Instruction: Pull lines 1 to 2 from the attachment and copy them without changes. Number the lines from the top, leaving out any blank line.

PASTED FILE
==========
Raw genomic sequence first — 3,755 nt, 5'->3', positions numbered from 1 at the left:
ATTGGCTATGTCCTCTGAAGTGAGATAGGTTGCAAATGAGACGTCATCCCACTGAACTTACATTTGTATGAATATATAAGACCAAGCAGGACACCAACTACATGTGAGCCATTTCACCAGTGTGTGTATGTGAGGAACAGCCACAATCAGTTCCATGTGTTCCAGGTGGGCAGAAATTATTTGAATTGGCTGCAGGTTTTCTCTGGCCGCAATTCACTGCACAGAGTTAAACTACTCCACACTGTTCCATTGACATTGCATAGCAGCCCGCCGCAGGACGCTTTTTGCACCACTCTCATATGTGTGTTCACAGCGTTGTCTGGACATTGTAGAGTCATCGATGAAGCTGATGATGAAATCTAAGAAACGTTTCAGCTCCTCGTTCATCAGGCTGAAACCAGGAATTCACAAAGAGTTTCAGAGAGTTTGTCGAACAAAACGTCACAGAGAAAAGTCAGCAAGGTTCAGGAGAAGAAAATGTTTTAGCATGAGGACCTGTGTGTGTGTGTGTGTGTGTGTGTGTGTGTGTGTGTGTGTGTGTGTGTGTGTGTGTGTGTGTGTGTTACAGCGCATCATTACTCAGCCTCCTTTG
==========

Raw genomic sequence first — 3,755 nt, 5'->3', positions numbered from 1 at the left:
ATTGGCTATGTCCTCTGAAGTGAGATAGGTTGCAAATGAGACGTCATCCCACTGAACTTACATTTGTATGAATATATAAGACCAAGCAGGACACCAACTACATGTGAGCCATTTCACCAGTGTGTGTATGTGAGGAACAGCCACAATCAGTTCCATGTGTTCCAGGTGGGCAGAAATTATTTGAATTGGCTGCAGGTTTTCTCTGGCCGCAATTCACTGCACAGAGTTAAACTACTCCACACTGTTCCATTGACATTGCATAGCAGCCCGCCGCAGGACGCTTTTTGCACCACTCTCATATGTGTGTTCACAGCGTTGTCTGGACATTGTAGAGTCATCGATGAAGCTGATGATGAAATCTAAGAAACGTTTCAGCTCCTCGTTCATCAGGCTGAAACCAGGAATTCACAAAGAGTTTCAGAGAGTTTGTCGAACAAAACGTCACAGAGAAAAGTCAGCAAGGTTCAGGAGAAGAAAATGTTTTAGCATGAGGACCTGTGTGTGTGTGTGTGTGTGTGTGTGTGTGTGTGTGTGTGTGTGTGTGTGTGTGTGTGTGTGTGTGTTACAGCGCATCATTACTCAGCCTCCTTTG